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Self Assessment tax returns can be quite confusing, so we answer some of the most frequently asked questions we receive about registering and submitting.

Self Assessment is a system which HMRC use to collect tax. You’ll normally need to submit a Self Assessment tax return if you run your own business, or if you receive income from another source and haven’t already paid tax on it.
 

If your only source of income is a salary which you receive from an employer, then you won’t normally need to submit a Self Assessment tax return because your employer will deduct any tax you owe. They’ll pay this on to HMRC on your behalf using PAYE.

You might need to submit a tax return for Self Assessment if you receive income which isn’t taxed automatically. For example, if you make an income from a sole trader business or side hustle, or if you rent out a property.

There are some exceptions to this though. The Trading Allowance means that you can earn up to £1,000 of self-employment income in a tax year before you need to tell HMRC or start paying tax on it.

Is Self Assessment just for self-employed people?

Self Assessment isn’t just for people who run a business. You might still need to register even if you’re not self-employed. For instance, if you earn more than £100,000, or if you’re a shareholder and receive money from dividend payments.

You may need to register for Self Assessment if you:

  • Earn more than £1,000 from self-employment as a sole trader
  • Are a partner in a business partnership
  • Receive dividend payments as a shareholder
  • Rent out a property
  • Receive other income from overseas, or from savings, investments, tips, or commission
  • Earn more than £100,000
  • Get Child Benefit, and earn more than £50,000

You can use HMRC’s online tool to check if you need to submit a tax return.

Once you register for Self Assessment you’ll usually need to continue submitting returns unless you tell HMRC that you no longer need to, even if you don’t make a profit one year. You might receive a penalty if you don’t submit a tax return and HMRC are expecting one!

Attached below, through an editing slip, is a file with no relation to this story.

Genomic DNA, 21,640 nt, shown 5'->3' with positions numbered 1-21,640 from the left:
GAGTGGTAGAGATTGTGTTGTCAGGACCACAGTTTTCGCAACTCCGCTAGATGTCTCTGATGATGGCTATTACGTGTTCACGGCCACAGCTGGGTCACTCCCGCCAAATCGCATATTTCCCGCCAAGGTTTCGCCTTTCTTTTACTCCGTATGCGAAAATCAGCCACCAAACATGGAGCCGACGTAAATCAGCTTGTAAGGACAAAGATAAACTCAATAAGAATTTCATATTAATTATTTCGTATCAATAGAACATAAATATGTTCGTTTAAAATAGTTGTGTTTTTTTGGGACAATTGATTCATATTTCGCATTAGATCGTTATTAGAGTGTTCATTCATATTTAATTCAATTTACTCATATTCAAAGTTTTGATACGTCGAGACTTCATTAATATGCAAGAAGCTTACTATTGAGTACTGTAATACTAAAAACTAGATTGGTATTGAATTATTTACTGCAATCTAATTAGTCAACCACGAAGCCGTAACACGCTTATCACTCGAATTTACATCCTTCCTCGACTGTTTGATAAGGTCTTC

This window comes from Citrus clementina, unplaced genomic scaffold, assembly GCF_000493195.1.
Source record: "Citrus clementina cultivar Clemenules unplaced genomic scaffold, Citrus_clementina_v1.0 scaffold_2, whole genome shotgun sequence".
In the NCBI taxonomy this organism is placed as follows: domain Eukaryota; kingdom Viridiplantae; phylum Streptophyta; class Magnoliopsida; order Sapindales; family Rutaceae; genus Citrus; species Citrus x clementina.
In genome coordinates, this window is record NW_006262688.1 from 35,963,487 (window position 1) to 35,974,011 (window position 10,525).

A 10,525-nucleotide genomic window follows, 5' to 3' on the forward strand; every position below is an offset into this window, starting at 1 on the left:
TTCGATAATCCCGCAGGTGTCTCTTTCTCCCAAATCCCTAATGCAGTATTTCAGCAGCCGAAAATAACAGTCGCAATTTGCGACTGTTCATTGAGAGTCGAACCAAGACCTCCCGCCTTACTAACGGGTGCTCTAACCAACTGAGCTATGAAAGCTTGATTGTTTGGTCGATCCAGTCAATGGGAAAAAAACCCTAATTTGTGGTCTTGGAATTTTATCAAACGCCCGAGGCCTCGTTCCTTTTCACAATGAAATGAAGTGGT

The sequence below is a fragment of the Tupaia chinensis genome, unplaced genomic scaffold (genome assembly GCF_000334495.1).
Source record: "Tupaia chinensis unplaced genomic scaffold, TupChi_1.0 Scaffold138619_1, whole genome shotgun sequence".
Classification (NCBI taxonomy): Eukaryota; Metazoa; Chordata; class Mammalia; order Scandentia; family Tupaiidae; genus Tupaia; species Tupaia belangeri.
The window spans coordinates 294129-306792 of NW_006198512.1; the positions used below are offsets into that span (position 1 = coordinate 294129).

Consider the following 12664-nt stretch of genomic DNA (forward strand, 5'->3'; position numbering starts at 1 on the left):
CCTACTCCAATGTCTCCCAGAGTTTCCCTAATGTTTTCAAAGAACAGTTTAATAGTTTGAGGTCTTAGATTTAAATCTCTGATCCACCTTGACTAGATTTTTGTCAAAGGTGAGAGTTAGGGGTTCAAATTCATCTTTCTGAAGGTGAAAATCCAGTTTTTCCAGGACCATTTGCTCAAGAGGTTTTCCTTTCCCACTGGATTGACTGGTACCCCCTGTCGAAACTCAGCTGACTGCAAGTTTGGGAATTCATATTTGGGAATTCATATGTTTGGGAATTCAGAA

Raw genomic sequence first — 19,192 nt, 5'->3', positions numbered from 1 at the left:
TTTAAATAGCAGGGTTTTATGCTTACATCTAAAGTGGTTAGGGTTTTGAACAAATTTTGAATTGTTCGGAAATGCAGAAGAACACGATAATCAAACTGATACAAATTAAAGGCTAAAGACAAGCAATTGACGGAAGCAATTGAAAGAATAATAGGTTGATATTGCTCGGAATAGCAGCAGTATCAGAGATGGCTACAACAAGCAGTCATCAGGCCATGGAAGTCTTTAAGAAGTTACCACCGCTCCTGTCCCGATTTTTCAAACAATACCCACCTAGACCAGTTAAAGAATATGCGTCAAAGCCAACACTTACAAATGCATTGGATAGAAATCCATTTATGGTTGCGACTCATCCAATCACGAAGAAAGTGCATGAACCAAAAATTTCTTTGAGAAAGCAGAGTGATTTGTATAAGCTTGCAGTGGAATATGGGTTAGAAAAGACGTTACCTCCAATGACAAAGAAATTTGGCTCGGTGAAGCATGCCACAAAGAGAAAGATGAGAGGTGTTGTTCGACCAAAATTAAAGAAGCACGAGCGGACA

So, continue to submit your tax return, even if you don’t have any income at all to report, or if you make a loss. In fact, reporting a loss can be quite useful in other ways because you may be able to carry it forward to the following tax year, and offset it against any profits in order to reduce your tax bill!

The Tell Us Once service helps you to report a death to most government organisations and services in one go, including HMRC. If a Self Assessment tax return needs to be submitted on behalf of the person who died, HMRC will write to you to explain what happens next.
 

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You can register for Self Assessment online using your Government Gateway account. It’s usually fairly straightforward, though the process is slightly different depending on whether you’re registering as a sole trader, or for another reason such as to register a partnership.

Is there a deadline for registering?

If you need to register for Self Assessment, the deadline to sign up is 5th October following the end of the tax year that you need to submit a return for.

HMRC will send you a Unique Taxpayer Reference (UTR) number within 10 working days. Keep this safe! You’ll need it each time you submit a Self Assessment tax return. It’s a good idea to set a reminder for submitting your tax return too.

Yes, you can! There are no rules against completing and submitting your own Self Assessment tax return. Some people prefer to ask an accountant to do it for them to make sure they claim any tax relief that they’re eligible for, but it’s not a requirement.

Registering an agent

If you do decide to get help with Self Assessment, you can authorise an agent to handle your tax affairs for you, such as a tax advisor or an accountant who meets HMRC’s standard for agents.

You can also appoint a friend or relative to be a ‘trusted helper’. Just remember that you’ll still be responsible for your own tax, including submitting your return and paying the bill!

You can complete your Self Assessment return online by signing in with your Unique Taxpayer Reference (UTR) number. The process starts with a series of questions about what type of income you need to report, designed to help you fill out the correct sections of the return.

If you prefer to submit a paper return you can download this and any supplementary pages from the HMRC website. The form will include instructions about where to send your form once it’s complete.

You can use the main Self Assessment tax return to report your income and to claim tax relief on your expenses, but if you submit a paper return you might also need to complete supplementary pages to tell HMRC about other types of income.